Stephen Greenblatt made note of the striking “ideological malleability” that has accompanied the discourse of the marvelous, and this indeterminacy is put to test in these two, late twentieth-century accounts on Melgarejo (24). If Granado evoked the monstrous and supernatural in his otherwise eulogizing reinscription of the caudillo into Bolivia’s tumultuous history, Iriarte summons the discourse of tropical marvel to condemn this insane half-breed of humble birth, who never once lived a moment of sobriety (43). A similar comparison can be drawn between Juan Domingo Sarmiento’s two versions of barbarians, where Facundo Quiroga, the “Tiger of the Plains,” was intriguing in his savagery the way the Argentine flatlands and their autochthonous flora and fauna can be. They were intriguing, argues Carlos C. Jáuregui, because, ultimately, they were tamable and containable. Yet when the savage coincides with the state, such as is the case with Rosas, fascination can only give way to horror, where there is no safe distance from cold, unfeeling monstrosity. Thus, for Jáuregui, the seduction of the barbarian ends where the horror starts, the savage seduces our imagination as long as he can be understood, poeticized and controlled (265). In comparison, Granado’s untamed Melgarejo could not, and did not, fit in the corrupt networks of power in Bolivia. Rather, he naively sacrificed his passion and skill for others’ benefit. Iriarte’s version evokes Sarmiento’s horror over Rosas; Melgarejo was the state and as such, he takes blame for its rapid deterioration.
It will be instructive to contrast Melgarejo’s birth narrative in Iriarte and Granado. The former’s revulsion and abhorrence parallel the more or less identical anecdote of a hideous infant found in Granado’s narrative, a child whose revolting appearance frightened everyone, including his own progenitors. Sickened by the newborn’s unattractiveness, his father, “lleno de asco por haber engendrado un sapo, escapó a toda prisa y vomitando toda suerte de blasfemias” (Iriarte 44). The priest who baptized the fiend “contuvo las bascas” (44) as he first set his eyes on the child, while later on, the nuns who were burdened with his upbringing—no one else could stand his sight—were so repulsed by “monstruelo,” that they sent him off to a sordid orphanage, where in an “ambiente nauseabundo,” the freakling barely learned to read and write (45). Thus, in Iriarte’s tale, Melgarejo’s presence offends the senses and elicits uneasiness, panic, and contempt. Vomit and nausea, two key concepts deployed repeatedly by the author, set the stage for this sensory overload. Even his parents and the otherwise charitable nuns feel the urge to recoil, as if his physical ugliness were to defile or, worse, contaminate them. It does not help that the child engages in the universal taboo of coprophagia, “de que hacía permanente ostentación” (Iriarte 45). The unflattering youth and his bodily excretions are a dangerous matter from which everyone, including the narrator and the reader, should protect themselves from defilement and contagion.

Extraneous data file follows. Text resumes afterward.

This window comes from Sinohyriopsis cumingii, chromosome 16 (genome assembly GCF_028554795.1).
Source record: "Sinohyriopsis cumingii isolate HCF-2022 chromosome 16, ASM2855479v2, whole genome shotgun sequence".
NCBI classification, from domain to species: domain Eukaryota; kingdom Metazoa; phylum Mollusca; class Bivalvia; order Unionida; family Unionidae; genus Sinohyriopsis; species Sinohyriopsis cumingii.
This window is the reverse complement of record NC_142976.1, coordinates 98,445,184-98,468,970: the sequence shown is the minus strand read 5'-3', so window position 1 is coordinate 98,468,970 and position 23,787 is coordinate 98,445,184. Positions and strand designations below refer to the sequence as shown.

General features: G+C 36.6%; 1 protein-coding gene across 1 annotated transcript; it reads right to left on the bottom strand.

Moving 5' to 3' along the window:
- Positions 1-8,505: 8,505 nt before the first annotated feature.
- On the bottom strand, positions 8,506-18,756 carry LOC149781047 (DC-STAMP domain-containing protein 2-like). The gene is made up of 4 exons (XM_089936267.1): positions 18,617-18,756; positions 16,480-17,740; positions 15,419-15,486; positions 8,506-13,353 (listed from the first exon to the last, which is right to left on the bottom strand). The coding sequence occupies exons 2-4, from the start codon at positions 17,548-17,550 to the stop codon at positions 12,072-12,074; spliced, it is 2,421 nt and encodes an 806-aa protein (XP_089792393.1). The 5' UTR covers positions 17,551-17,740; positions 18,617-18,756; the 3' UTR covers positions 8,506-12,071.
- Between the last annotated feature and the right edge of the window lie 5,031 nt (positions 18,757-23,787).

In The Anatomy of Disgust, William Ian Miller emphasizes the power of the rhetoric of disgust, which, by definition, presupposes the inferiority of its object. By doing so, it is also “an assertion of a claim to superiority that at the same time recognizes the vulnerability of that superiority to the defiling powers of the low” (Miller 9). Thus Iriarte’s text, pervasive with anxiety and judgment, buttresses a politics of difference by exalting Melgarejo’s sickening and uncultured otherness. The primitive caudillo deviates from the norms in an essentialist way, by simply being what he physically is. As he gets older and politically influential, his sinful deeds only intensify in strength and reach; now he can infect anyone by contact or mere proximity.
The aversive style accompanies Iriarte’s tale of visceral sensory experiences, where among drunken bravado, raucousness, and a total disrespect for democracy, Melgarejo turned the presidential palace into a site of pestilent zoological curiosity. This sullied atmosphere is reinforced by Holofernes’s constant presence, since the tyrant’s equine sidekick in war and fiesta was upgraded by his master from the royal stables to the presidential chambers. Trained to drink chicha like a human, Holofernes actively participated in an interminable bacchanalia together with his perpetually inebriated master. These acts were tolerated if not applauded by Melgarejo’s toadies and acolytes, men as defective as their outrageous leader. Iriarte does not spell it out but his logic is clear: As the horse assimilated to humans in its systematic debauchery, so did Melgarejo’s underlings regress to beastliness due to the animal’s constant presence. Thus, for Iriarte, the interspecies friendship so cherished by Granado serves as proof of the caudillo’s degeneration and inhumanity.
Their saturnalia, and particularly the hangovers suffered by Melgarejo and Holofernes alike, were apocalyptic in their cacophony of wails and profanity:
Muy de madrugada, [Melgarejo] atronaba los ámbitos palaciegos con sus imprecaciones y blasfemias, que siempre formaban un dúo desconcertado y malsonante con los relinchos dolientes de Holofernes…Amo y caballo habían despertado hostigados por las agruras y demás tormentos derivados de la bebezón, y exigían en sus respectivos idiomas (que por cierto, no diferían mucho) un calmante inmediato. (Iriarte 49)
The anecdote provides access to a phantasmagorical world of extravagance and the bizarre, where a grotesque symphony of man and beast reverberates in the palace halls. Iriarte’s satirical tone constitutes a serious denunciation of how far a crazed tyrant can go in his power, where his subjects are too complacent or terrified to stand up to him. His monstrosity spills out of his private chambers, polluting the presidency, the government, and the entire nation— eventually degrading Bolivia to a grotesque farce.